Hunting for bushmeat of their prey animals, habitat loss and human-wildlife conflict are the main drivers behind this decline. Lions are struggling to survive outside of Africa’s protected areas, and even in trouble within some of these sanctuaries. They are the top predator in the food chain, meaning the entire ecosystem can fall out of equilibrium if there aren’t enough lions to keep down the numbers of herbivores.
There is also a tiny population of lions living in India’s Gir Forest, in a fragment of their former range.
If you’d like to see African lions on tour with us then join us on safari in east and southern Africa, where lions still reside safely in many places.
Gorillas are some of our closest relatives, sharing much of our DNA. In the mountainous rainforests of Uganda, Rwanda and DR Congo, mountain gorillas have seen contrasting fortunes. Thanks to poaching and habitat loss, numbers fell as low as 620 in 1989. But thanks to dedicated conservation efforts by government and NGO’s, and tourism which employs so many local people and pays for ranger salaries and snare removal, things are looking up. There are now more than 1,000 mountain gorillas across three national parks, with numbers continuing to grow. Other sub-species of gorilla are not faring so well, but there is hope that the conservation of this amazing species is beginning to turn a corner.
Head into the steamy jungles of Uganda to see wild gorillas for yourself with our range of gorilla trekking tours. Your money will help to fund the protection of this iconic species for years to come.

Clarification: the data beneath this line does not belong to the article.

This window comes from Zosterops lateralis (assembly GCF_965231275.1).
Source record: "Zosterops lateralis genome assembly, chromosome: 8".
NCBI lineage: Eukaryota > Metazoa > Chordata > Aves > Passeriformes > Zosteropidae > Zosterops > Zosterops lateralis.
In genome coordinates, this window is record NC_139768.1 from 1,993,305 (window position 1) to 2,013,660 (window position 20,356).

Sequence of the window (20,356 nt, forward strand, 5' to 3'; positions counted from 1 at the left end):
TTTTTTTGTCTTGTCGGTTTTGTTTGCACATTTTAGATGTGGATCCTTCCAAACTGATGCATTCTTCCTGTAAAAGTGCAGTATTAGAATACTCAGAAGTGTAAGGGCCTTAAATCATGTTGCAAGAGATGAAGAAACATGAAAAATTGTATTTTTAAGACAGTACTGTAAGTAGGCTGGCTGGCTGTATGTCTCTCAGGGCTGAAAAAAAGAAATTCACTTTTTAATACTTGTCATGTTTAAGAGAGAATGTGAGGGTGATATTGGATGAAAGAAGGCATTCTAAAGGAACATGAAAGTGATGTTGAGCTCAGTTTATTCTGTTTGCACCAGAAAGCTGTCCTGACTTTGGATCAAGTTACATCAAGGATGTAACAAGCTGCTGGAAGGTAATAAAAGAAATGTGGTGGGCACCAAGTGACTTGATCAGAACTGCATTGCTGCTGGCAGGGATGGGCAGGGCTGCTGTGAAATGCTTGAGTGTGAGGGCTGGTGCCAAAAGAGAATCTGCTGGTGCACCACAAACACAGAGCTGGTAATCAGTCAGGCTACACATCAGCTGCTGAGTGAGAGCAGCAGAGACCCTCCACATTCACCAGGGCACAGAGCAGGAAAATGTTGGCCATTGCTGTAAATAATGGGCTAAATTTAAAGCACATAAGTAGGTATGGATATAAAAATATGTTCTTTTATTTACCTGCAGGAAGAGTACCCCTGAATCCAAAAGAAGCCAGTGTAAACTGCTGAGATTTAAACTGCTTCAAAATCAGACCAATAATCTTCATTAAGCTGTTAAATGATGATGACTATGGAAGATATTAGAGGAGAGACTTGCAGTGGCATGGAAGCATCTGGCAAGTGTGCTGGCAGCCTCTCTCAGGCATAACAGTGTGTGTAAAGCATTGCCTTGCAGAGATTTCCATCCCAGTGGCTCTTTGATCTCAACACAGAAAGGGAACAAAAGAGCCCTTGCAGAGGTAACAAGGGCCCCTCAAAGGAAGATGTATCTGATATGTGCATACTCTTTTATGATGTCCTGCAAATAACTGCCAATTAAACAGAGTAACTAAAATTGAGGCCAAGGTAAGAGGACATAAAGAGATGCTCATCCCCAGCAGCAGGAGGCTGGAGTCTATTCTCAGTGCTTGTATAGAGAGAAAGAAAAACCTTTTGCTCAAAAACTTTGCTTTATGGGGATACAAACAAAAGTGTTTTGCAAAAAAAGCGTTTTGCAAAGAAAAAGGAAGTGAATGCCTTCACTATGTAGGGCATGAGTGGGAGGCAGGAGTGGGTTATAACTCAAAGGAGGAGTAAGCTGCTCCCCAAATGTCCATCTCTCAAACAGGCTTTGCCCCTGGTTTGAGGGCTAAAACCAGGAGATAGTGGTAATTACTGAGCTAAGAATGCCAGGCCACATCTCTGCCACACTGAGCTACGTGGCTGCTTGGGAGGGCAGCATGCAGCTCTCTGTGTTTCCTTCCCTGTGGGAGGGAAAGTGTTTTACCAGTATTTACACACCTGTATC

The magnificent tiger is the true king of the jungle. The rarest of all big cats, wild tiger numbers stand at around 3,900, with a staggering 20,000 in captivity. It is thought there are more captive tigers in the USA than there are wild tigers in the entire world. With several subspecies already extinct, and others, such as the Sumatran tiger, rapidly heading in that direction, things need to change quickly.
Thankfully, they seem to be. It is now more than a decade since all the countries home to wild tigers signed up to a pledge to double wild tiger numbers between 2010 and 2020. And some of the results have been incredible. In India, wild tiger numbers have more than doubled since 2006, with more than 3,300 wild tigers now living across the country. And in Nepal, around 235 tigers now exist where there were just 121 in 2009. Russia, China and Bhutan have also seen tiger numbers bounce back.
There is still work to do in the rapidly shrinking forests of Southeast Asia, with snares and habitat loss already driving the tiger to extinction in Laos and Cambodia. But this effort shows what can be done when the world comes together to protect wildlife.
If you join our Shere Khan tiger tour of India, not only will you have a great chance to spot this iconic species in the wild, but we’ll also make a donation to TOFTtigers, working through sustainable travel to continue the rebound of tiger numbers in the country.
What’s the point of all this?
The New Big Five all face threats to their survival, which is why the project is so important. Species around the world are in peril as we head into the man-made sixth mass extinction. We need to do all we can to protect what we have left and restore what we have lost.
This article is evidence that it can be done, with political will, public pressure and financial clout. The single best thing you can do is to join a wildlife charity, helping to fund protection of these species and many more, at home and abroad. But tourism can help too. By visiting countries to see their wildlife, you are helping to support the local economy. Paying the wages of rangers and tour guides means these people are much less likely to turn to poaching to feed their families. It also shows governments how much protected wildlife areas are worth to their economies. We have a lot to do, but it can be done!